However, if we connect a capacitor across the output, we see the output voltage is now higher than the input voltage. How is that possible? That’s because the AC input is measuring the RMS voltage, not the peak voltage. The Peak voltage is 1.41 times higher than the RMS voltage. The capacitors are charged up to the peak voltage and then release. There is still a small voltage drop because of the diodes so the output is less than the peak input, but it will still be higher than the RMS input.

For example, if we had 12Vrms on the input, the peak voltage would be 12V multiplied by 1.41 which is 16.9V

There’s 0.7v drop here and here. So 16.9 subtract 1.4V is 15.5V. The capacitors are charged up to this voltage. This is only the approximate answer, the amount of ripple and the actual voltage drop of the diodes will cause it to be slightly different in reality, but we can see the output is higher than the input.

Another common filter is placing two capacitors in parallel with a series inductor between these. This is used for circuits with larger loads. The first capacitor smooths the ripple. The inductor opposes the change in current and tries to keep it constant and the second capacitor, which is much smaller, will then smooth out the final remaining ripple.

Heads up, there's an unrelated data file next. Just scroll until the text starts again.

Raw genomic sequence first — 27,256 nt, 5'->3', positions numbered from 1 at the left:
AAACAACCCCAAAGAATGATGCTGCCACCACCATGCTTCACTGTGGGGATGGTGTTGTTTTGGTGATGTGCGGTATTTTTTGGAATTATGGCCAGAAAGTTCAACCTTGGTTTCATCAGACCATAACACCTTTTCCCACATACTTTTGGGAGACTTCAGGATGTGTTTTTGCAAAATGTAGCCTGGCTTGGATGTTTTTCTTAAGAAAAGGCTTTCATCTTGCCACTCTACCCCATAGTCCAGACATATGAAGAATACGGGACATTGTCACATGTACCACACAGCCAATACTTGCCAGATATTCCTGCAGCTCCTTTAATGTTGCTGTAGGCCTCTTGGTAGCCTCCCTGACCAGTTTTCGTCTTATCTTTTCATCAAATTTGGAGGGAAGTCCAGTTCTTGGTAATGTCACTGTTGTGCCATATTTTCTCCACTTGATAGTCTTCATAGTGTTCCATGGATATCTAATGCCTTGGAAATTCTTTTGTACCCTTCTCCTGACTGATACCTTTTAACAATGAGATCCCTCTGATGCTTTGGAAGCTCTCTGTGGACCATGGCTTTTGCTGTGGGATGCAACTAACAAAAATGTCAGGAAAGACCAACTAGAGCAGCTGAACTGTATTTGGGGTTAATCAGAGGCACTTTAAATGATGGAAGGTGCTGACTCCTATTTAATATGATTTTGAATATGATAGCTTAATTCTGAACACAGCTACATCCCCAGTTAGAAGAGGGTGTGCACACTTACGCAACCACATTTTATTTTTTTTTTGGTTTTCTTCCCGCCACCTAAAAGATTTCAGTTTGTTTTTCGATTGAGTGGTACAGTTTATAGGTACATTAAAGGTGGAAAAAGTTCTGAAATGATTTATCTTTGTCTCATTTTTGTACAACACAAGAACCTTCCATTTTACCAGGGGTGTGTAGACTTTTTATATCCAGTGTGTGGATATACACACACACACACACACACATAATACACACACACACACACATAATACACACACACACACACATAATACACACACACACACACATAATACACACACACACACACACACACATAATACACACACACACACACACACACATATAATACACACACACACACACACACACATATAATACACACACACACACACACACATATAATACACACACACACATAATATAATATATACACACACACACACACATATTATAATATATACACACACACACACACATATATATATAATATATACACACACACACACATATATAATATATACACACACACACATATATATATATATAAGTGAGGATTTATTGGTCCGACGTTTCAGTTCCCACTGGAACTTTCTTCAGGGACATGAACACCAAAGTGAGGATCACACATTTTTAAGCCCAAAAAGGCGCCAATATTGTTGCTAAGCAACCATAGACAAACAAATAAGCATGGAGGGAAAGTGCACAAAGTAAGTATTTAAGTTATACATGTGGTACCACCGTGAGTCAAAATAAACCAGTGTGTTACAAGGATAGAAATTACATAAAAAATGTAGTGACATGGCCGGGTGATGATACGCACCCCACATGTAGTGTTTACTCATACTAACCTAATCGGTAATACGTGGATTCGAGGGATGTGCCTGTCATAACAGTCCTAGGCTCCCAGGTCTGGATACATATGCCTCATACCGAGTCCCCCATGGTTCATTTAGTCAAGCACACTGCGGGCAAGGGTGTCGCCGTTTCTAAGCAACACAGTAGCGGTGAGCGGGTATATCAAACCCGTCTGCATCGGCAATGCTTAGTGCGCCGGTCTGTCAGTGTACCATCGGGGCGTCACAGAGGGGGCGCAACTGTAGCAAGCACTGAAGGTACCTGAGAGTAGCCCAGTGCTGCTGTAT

Additionally, we can also connect a voltage regulator to the output. This is very common and allows some variation on the input, but will provide a constant output voltage. This again has capacitors on either side of the regulator to ensure a smooth DC output. Here’s a real version which is connected to a 12V ac supply and we see it has an output of around 5V DC.

You can learn to build your own voltage regulator in our previous article HERE.